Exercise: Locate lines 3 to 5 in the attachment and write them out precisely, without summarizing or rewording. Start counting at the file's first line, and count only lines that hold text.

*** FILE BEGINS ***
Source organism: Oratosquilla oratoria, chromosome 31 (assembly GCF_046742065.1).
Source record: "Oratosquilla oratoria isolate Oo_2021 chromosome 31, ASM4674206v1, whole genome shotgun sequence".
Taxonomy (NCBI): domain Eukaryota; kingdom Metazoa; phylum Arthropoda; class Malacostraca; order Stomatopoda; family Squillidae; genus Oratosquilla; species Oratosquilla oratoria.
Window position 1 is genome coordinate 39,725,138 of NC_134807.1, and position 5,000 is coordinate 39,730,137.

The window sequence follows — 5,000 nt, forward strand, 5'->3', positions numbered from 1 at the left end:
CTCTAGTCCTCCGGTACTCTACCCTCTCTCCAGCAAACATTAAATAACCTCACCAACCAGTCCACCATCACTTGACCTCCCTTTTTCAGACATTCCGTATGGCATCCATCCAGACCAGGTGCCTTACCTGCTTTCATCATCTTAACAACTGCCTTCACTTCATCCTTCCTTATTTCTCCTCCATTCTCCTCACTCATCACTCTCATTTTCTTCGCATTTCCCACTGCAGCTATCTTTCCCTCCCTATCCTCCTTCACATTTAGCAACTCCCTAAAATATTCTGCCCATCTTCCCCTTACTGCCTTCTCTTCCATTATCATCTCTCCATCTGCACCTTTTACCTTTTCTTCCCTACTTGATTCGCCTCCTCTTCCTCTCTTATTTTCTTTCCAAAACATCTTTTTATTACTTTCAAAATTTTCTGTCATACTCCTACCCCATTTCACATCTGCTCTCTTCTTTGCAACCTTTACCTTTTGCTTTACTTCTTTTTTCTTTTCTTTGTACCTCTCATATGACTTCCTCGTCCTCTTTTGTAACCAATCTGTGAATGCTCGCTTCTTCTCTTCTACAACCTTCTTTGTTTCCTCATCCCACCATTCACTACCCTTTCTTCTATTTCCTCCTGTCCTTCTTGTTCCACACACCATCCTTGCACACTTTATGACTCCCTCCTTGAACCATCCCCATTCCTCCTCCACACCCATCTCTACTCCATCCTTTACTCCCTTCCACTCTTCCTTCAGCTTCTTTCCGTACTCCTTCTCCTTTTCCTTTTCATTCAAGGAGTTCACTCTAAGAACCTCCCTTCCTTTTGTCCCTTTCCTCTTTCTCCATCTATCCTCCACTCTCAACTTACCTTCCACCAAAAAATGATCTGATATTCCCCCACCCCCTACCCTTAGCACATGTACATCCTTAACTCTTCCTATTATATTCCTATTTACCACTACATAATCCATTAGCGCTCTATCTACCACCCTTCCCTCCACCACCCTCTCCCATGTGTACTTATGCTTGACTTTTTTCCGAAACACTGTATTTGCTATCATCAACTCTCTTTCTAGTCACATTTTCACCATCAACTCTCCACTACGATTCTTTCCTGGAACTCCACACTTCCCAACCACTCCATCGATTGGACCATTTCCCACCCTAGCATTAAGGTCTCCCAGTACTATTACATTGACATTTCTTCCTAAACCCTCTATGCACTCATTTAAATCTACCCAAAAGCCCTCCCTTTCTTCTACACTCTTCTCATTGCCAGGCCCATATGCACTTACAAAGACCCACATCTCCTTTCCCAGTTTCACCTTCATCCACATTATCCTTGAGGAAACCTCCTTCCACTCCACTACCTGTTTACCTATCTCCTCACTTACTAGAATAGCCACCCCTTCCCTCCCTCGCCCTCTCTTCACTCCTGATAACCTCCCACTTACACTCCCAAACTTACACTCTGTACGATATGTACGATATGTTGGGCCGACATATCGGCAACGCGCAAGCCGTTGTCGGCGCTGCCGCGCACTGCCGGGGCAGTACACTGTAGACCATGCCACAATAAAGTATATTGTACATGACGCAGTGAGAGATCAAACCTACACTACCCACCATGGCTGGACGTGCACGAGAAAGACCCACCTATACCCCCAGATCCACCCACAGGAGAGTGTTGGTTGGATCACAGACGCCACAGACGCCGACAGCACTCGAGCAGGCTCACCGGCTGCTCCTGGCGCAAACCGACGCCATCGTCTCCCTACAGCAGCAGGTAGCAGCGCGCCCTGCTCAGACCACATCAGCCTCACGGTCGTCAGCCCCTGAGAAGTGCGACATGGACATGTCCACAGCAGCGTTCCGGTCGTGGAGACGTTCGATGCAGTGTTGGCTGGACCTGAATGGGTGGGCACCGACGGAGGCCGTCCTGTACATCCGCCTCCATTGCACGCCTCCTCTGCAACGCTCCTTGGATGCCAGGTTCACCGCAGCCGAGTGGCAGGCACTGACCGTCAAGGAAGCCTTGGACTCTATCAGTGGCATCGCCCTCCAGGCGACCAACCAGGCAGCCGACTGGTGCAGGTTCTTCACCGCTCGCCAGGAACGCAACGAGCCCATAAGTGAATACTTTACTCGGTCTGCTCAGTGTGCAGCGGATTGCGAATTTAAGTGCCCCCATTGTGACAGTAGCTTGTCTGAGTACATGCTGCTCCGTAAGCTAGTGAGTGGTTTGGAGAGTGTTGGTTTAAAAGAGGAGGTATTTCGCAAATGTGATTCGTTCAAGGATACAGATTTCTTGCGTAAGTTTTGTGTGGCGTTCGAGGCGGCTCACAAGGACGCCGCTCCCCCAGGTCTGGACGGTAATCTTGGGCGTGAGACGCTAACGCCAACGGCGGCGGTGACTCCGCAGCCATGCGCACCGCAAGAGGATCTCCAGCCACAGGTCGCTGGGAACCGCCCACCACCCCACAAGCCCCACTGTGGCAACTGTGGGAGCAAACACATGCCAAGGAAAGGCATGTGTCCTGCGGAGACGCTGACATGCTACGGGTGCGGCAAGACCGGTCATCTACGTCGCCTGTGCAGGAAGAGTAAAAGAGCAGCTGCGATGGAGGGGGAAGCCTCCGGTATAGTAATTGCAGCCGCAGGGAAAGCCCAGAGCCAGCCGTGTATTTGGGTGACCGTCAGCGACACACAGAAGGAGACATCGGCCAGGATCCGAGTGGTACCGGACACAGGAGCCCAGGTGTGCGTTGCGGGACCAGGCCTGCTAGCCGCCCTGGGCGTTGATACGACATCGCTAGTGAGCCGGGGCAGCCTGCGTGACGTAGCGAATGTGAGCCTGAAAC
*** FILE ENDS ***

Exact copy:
Taxonomy (NCBI): domain Eukaryota; kingdom Metazoa; phylum Arthropoda; class Malacostraca; order Stomatopoda; family Squillidae; genus Oratosquilla; species Oratosquilla oratoria.
Window position 1 is genome coordinate 39,725,138 of NC_134807.1, and position 5,000 is coordinate 39,730,137.

The window sequence follows — 5,000 nt, forward strand, 5'->3', positions numbered from 1 at the left end: